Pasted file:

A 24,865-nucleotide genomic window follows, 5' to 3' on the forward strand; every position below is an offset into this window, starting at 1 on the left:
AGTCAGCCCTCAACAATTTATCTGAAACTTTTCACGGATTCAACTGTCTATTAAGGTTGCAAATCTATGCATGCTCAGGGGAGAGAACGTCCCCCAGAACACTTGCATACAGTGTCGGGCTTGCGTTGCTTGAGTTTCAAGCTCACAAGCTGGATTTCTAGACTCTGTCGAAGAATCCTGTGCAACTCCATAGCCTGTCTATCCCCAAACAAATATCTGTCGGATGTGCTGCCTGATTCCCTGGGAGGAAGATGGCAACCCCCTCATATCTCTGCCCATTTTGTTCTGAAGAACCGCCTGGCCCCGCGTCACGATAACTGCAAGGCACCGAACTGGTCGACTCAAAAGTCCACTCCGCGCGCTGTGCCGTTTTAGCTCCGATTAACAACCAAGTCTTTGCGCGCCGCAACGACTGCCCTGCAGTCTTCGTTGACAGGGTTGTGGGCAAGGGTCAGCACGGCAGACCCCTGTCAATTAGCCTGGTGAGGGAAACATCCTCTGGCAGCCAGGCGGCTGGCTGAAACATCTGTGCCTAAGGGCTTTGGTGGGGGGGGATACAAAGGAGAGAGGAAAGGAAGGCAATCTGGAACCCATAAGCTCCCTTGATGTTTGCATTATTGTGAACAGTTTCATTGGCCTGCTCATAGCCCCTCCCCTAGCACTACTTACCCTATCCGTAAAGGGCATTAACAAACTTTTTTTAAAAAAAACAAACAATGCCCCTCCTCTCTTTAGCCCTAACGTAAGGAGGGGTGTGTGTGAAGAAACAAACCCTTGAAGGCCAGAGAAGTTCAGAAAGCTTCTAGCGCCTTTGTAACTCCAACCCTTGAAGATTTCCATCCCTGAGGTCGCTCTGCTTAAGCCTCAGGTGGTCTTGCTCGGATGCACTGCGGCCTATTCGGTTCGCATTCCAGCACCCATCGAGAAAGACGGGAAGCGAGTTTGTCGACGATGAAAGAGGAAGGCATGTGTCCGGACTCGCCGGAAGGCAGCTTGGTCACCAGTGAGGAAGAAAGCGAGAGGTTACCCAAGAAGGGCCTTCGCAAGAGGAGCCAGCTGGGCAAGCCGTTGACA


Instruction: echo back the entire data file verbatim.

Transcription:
A 24,865-nucleotide genomic window follows, 5' to 3' on the forward strand; every position below is an offset into this window, starting at 1 on the left:
AGTCAGCCCTCAACAATTTATCTGAAACTTTTCACGGATTCAACTGTCTATTAAGGTTGCAAATCTATGCATGCTCAGGGGAGAGAACGTCCCCCAGAACACTTGCATACAGTGTCGGGCTTGCGTTGCTTGAGTTTCAAGCTCACAAGCTGGATTTCTAGACTCTGTCGAAGAATCCTGTGCAACTCCATAGCCTGTCTATCCCCAAACAAATATCTGTCGGATGTGCTGCCTGATTCCCTGGGAGGAAGATGGCAACCCCCTCATATCTCTGCCCATTTTGTTCTGAAGAACCGCCTGGCCCCGCGTCACGATAACTGCAAGGCACCGAACTGGTCGACTCAAAAGTCCACTCCGCGCGCTGTGCCGTTTTAGCTCCGATTAACAACCAAGTCTTTGCGCGCCGCAACGACTGCCCTGCAGTCTTCGTTGACAGGGTTGTGGGCAAGGGTCAGCACGGCAGACCCCTGTCAATTAGCCTGGTGAGGGAAACATCCTCTGGCAGCCAGGCGGCTGGCTGAAACATCTGTGCCTAAGGGCTTTGGTGGGGGGGGATACAAAGGAGAGAGGAAAGGAAGGCAATCTGGAACCCATAAGCTCCCTTGATGTTTGCATTATTGTGAACAGTTTCATTGGCCTGCTCATAGCCCCTCCCCTAGCACTACTTACCCTATCCGTAAAGGGCATTAACAAACTTTTTTTAAAAAAAACAAACAATGCCCCTCCTCTCTTTAGCCCTAACGTAAGGAGGGGTGTGTGTGAAGAAACAAACCCTTGAAGGCCAGAGAAGTTCAGAAAGCTTCTAGCGCCTTTGTAACTCCAACCCTTGAAGATTTCCATCCCTGAGGTCGCTCTGCTTAAGCCTCAGGTGGTCTTGCTCGGATGCACTGCGGCCTATTCGGTTCGCATTCCAGCACCCATCGAGAAAGACGGGAAGCGAGTTTGTCGACGATGAAAGAGGAAGGCATGTGTCCGGACTCGCCGGAAGGCAGCTTGGTCACCAGTGAGGAAGAAAGCGAGAGGTTACCCAAGAAGGGCCTTCGCAAGAGGAGCCAGCTGGGCAAGCCGTTGACA